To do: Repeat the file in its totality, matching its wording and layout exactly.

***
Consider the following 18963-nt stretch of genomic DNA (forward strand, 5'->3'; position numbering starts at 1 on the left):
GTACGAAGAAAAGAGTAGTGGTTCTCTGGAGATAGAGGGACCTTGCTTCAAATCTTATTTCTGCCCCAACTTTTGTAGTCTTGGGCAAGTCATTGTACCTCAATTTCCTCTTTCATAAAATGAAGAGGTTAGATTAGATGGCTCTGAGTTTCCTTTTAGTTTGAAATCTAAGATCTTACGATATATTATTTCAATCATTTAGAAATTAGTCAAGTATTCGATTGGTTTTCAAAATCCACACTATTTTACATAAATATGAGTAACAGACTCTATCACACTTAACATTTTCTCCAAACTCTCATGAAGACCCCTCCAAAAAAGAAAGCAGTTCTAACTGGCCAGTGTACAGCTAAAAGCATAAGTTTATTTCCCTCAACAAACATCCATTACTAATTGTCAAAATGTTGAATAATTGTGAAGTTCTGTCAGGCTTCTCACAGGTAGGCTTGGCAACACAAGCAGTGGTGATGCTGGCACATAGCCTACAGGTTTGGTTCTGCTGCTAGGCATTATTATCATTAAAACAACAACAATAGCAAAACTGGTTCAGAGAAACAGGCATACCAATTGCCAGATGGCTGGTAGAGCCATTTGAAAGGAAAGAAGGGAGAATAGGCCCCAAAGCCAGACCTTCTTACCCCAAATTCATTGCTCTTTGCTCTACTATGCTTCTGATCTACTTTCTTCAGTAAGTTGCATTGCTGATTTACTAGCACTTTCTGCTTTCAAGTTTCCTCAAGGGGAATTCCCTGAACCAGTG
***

Consider the following 18963-nt stretch of genomic DNA (forward strand, 5'->3'; position numbering starts at 1 on the left):
GTACGAAGAAAAGAGTAGTGGTTCTCTGGAGATAGAGGGACCTTGCTTCAAATCTTATTTCTGCCCCAACTTTTGTAGTCTTGGGCAAGTCATTGTACCTCAATTTCCTCTTTCATAAAATGAAGAGGTTAGATTAGATGGCTCTGAGTTTCCTTTTAGTTTGAAATCTAAGATCTTACGATATATTATTTCAATCATTTAGAAATTAGTCAAGTATTCGATTGGTTTTCAAAATCCACACTATTTTACATAAATATGAGTAACAGACTCTATCACACTTAACATTTTCTCCAAACTCTCATGAAGACCCCTCCAAAAAAGAAAGCAGTTCTAACTGGCCAGTGTACAGCTAAAAGCATAAGTTTATTTCCCTCAACAAACATCCATTACTAATTGTCAAAATGTTGAATAATTGTGAAGTTCTGTCAGGCTTCTCACAGGTAGGCTTGGCAACACAAGCAGTGGTGATGCTGGCACATAGCCTACAGGTTTGGTTCTGCTGCTAGGCATTATTATCATTAAAACAACAACAATAGCAAAACTGGTTCAGAGAAACAGGCATACCAATTGCCAGATGGCTGGTAGAGCCATTTGAAAGGAAAGAAGGGAGAATAGGCCCCAAAGCCAGACCTTCTTACCCCAAATTCATTGCTCTTTGCTCTACTATGCTTCTGATCTACTTTCTTCAGTAAGTTGCATTGCTGATTTACTAGCACTTTCTGCTTTCAAGTTTCCTCAAGGGGAATTCCCTGAACCAGTG